Vegan and vegetarian diets present a real danger for growing children because their stores are very low, especially if their mothers avoided animal foods during pregnancy and lactation. The scientific literature contains numerous case studies describing severe anemia, dramatic growth retardation, irritability and delays in the acquisition of motor skills in B12-deficient children from vegetarian families.
In a recent study, researchers assayed cognitive development in 72 young people raised on diets free of all animal products until at least the age of six and then on a diet containing milk and eggs. When compared with children who had eaten normal mixed diets (including meat) all their lives, they scored substantially lower on tests measuring spatial ability, short-term memory and "fluid intelligence," that is, the capacity to solve complex problems, abstract thinking ability and the ability to learn.18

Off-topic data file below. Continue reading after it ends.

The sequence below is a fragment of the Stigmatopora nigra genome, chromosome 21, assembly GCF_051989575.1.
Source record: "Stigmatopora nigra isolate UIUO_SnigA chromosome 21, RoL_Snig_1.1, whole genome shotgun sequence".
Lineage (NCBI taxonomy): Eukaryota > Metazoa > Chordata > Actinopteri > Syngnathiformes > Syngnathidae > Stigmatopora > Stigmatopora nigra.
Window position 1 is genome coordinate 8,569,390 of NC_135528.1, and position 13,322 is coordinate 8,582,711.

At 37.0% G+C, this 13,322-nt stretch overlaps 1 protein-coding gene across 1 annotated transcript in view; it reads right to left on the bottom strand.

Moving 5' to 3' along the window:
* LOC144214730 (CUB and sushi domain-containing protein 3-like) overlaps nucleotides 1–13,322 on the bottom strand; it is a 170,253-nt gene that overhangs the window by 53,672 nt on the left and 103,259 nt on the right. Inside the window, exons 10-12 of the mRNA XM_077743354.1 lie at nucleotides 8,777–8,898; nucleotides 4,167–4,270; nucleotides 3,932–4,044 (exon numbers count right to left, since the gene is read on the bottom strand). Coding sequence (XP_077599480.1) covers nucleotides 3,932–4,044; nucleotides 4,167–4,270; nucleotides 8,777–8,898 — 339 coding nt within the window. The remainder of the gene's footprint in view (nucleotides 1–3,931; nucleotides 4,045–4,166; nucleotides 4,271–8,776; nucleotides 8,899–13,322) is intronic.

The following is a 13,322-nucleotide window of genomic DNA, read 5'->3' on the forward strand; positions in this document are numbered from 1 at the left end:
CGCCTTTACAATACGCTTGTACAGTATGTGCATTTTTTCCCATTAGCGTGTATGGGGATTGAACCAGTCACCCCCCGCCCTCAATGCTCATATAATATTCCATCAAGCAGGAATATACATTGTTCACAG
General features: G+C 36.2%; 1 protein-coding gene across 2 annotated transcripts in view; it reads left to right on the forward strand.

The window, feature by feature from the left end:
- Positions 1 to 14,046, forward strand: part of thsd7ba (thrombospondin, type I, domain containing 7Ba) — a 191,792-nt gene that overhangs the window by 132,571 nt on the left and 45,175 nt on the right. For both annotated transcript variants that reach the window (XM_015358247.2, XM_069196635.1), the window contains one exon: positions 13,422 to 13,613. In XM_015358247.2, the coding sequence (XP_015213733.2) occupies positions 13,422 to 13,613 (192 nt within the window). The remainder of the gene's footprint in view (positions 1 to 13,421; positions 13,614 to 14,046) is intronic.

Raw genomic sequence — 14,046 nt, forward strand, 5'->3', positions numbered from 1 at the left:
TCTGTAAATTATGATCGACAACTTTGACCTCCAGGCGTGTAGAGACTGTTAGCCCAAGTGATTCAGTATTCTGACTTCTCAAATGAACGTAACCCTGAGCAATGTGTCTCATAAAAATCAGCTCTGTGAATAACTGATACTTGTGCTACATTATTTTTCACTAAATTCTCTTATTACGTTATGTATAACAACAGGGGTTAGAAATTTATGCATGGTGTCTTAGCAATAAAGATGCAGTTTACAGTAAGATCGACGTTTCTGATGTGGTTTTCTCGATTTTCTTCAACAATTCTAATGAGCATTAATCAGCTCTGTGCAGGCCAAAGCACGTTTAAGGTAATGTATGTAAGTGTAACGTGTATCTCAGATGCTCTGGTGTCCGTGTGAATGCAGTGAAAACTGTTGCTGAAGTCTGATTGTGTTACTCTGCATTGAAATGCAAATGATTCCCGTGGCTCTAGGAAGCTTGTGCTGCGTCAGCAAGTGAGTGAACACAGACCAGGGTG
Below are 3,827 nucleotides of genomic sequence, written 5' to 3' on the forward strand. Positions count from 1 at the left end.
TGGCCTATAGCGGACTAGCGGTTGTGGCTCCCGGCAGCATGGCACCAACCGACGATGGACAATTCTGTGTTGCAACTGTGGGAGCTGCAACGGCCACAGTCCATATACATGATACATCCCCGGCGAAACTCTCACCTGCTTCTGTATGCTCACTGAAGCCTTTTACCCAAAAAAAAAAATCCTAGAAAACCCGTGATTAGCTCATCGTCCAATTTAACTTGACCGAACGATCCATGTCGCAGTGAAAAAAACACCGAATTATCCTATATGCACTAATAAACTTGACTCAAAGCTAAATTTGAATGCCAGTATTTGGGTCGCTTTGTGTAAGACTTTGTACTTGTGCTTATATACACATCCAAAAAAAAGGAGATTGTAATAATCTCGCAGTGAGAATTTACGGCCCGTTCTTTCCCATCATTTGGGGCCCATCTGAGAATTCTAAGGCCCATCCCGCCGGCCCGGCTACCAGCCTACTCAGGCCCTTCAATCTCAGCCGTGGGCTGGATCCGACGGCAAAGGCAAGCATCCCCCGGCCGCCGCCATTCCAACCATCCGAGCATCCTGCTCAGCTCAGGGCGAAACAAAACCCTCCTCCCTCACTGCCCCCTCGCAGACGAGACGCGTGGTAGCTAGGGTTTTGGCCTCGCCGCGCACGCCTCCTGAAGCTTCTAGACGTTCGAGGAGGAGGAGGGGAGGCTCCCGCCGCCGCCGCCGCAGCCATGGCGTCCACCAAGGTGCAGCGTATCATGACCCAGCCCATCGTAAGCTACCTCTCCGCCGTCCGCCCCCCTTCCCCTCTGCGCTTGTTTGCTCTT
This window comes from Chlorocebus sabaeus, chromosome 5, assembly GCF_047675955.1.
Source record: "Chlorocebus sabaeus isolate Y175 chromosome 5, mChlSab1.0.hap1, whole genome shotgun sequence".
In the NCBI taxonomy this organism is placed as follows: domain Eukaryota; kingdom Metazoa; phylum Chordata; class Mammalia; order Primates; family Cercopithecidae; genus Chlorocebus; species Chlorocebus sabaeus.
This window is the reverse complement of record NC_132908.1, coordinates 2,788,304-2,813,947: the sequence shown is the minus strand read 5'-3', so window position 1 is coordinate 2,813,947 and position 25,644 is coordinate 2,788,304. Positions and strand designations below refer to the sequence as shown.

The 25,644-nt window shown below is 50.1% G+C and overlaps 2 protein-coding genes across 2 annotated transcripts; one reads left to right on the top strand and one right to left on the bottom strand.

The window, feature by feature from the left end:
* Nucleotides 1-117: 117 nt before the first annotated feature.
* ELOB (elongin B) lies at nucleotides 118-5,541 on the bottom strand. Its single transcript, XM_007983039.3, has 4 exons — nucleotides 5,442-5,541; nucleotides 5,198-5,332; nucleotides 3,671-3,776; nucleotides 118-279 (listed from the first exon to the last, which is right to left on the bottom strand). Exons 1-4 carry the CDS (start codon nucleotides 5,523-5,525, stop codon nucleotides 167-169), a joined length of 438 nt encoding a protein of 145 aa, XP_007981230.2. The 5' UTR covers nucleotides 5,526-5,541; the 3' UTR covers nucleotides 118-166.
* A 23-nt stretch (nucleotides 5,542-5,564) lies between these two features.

Measuring B12 Deficieny
American medical opinion defines blood levels lower than 200 pg/mL as an indication of deficiency. This number is based on the level associated with the most severe manifestation of deficiency, pernicious anemia. In contrast, the lower limit in Japan and some European countries is 500-550 pg/mL, the levels associated with psychological and behavioral manifestations such as dementia and memory loss. Physicians in these countries consider blood levels of 500-1300 to be the normal range.19
According to Dr. John Dommisse, an expert in B12 deficiency, the acceptance of high levels as normal in Japan, and the willingness to readily treat psychiatric symptoms with B12 explains the low rates of Alzheimerâ€™s dementia in that country--as well as the reason for the very high rates of Alzheimerâ€™s in the US.20